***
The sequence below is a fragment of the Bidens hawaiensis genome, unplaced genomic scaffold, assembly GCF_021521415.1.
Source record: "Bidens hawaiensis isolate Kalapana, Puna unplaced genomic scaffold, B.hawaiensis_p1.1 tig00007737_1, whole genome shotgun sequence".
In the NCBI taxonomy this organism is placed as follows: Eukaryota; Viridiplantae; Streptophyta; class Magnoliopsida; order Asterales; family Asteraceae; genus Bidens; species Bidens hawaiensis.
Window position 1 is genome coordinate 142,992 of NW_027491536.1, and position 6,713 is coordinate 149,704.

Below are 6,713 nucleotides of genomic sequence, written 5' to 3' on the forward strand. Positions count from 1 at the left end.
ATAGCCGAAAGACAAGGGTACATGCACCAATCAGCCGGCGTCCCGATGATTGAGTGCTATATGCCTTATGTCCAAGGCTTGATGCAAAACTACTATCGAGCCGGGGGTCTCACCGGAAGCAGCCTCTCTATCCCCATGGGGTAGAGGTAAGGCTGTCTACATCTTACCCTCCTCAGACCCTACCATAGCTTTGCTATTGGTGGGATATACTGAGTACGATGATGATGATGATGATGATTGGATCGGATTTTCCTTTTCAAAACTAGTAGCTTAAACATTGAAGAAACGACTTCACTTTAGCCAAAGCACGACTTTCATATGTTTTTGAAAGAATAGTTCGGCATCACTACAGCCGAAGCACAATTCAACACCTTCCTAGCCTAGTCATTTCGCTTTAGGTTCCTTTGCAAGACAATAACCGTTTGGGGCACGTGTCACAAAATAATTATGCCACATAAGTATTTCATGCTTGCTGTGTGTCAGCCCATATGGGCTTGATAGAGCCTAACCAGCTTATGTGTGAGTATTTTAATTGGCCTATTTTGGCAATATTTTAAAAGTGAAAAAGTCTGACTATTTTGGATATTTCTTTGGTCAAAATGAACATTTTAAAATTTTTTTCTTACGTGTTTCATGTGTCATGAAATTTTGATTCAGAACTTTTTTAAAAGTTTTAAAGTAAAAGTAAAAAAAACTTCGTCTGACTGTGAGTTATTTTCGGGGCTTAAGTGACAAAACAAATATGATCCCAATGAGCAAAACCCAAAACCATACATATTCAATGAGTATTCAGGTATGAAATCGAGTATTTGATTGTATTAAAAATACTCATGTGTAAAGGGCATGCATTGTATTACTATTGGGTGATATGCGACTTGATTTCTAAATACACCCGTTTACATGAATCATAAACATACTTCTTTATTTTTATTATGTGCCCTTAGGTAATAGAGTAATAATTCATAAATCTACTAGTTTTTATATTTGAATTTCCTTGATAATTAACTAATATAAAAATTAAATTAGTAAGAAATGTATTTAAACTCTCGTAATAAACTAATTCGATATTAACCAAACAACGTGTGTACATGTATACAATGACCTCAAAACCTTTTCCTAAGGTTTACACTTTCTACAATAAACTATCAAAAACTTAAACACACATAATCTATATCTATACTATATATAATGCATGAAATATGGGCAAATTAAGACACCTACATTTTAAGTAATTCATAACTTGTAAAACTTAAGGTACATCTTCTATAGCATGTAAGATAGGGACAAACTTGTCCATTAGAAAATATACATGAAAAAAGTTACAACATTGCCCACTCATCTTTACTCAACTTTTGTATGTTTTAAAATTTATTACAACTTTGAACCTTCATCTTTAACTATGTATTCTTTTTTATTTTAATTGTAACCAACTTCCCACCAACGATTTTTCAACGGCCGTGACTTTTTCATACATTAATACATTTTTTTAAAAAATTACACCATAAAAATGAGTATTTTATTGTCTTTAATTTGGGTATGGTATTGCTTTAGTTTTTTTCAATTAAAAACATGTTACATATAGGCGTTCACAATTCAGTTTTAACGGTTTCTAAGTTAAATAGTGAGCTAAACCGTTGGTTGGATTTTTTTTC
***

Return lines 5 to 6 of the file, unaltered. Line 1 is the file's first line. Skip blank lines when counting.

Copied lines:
Below are 6,713 nucleotides of genomic sequence, written 5' to 3' on the forward strand. Positions count from 1 at the left end.
ATAGCCGAAAGACAAGGGTACATGCACCAATCAGCCGGCGTCCCGATGATTGAGTGCTATATGCCTTATGTCCAAGGCTTGATGCAAAACTACTATCGAGCCGGGGGTCTCACCGGAAGCAGCCTCTCTATCCCCATGGGGTAGAGGTAAGGCTGTCTACATCTTACCCTCCTCAGACCCTACCATAGCTTTGCTATTGGTGGGATATACTGAGTACGATGATGATGATGATGATGATTGGATCGGATTTTCCTTTTCAAAACTAGTAGCTTAAACATTGAAGAAACGACTTCACTTTAGCCAAAGCACGACTTTCATATGTTTTTGAAAGAATAGTTCGGCATCACTACAGCCGAAGCACAATTCAACACCTTCCTAGCCTAGTCATTTCGCTTTAGGTTCCTTTGCAAGACAATAACCGTTTGGGGCACGTGTCACAAAATAATTATGCCACATAAGTATTTCATGCTTGCTGTGTGTCAGCCCATATGGGCTTGATAGAGCCTAACCAGCTTATGTGTGAGTATTTTAATTGGCCTATTTTGGCAATATTTTAAAAGTGAAAAAGTCTGACTATTTTGGATATTTCTTTGGTCAAAATGAACATTTTAAAATTTTTTTCTTACGTGTTTCATGTGTCATGAAATTTTGATTCAGAACTTTTTTAAAAGTTTTAAAGTAAAAGTAAAAAAAACTTCGTCTGACTGTGAGTTATTTTCGGGGCTTAAGTGACAAAACAAATATGATCCCAATGAGCAAAACCCAAAACCATACATATTCAATGAGTATTCAGGTATGAAATCGAGTATTTGATTGTATTAAAAATACTCATGTGTAAAGGGCATGCATTGTATTACTATTGGGTGATATGCGACTTGATTTCTAAATACACCCGTTTACATGAATCATAAACATACTTCTTTATTTTTATTATGTGCCCTTAGGTAATAGAGTAATAATTCATAAATCTACTAGTTTTTATATTTGAATTTCCTTGATAATTAACTAATATAAAAATTAAATTAGTAAGAAATGTATTTAAACTCTCGTAATAAACTAATTCGATATTAACCAAACAACGTGTGTACATGTATACAATGACCTCAAAACCTTTTCCTAAGGTTTACACTTTCTACAATAAACTATCAAAAACTTAAACACACATAATCTATATCTATACTATATATAATGCATGAAATATGGGCAAATTAAGACACCTACATTTTAAGTAATTCATAACTTGTAAAACTTAAGGTACATCTTCTATAGCATGTAAGATAGGGACAAACTTGTCCATTAGAAAATATACATGAAAAAAGTTACAACATTGCCCACTCATCTTTACTCAACTTTTGTATGTTTTAAAATTTATTACAACTTTGAACCTTCATCTTTAACTATGTATTCTTTTTTATTTTAATTGTAACCAACTTCCCACCAACGATTTTTCAACGGCCGTGACTTTTTCATACATTAATACATTTTTTTAAAAAATTACACCATAAAAATGAGTATTTTATTGTCTTTAATTTGGGTATGGTATTGCTTTAGTTTTTTTCAATTAAAAACATGTTACATATAGGCGTTCACAATTCAGTTTTAACGGTTTCTAAGTTAAATAGTGAGCTAAACCGTTGGTTGGATTTTTTTTC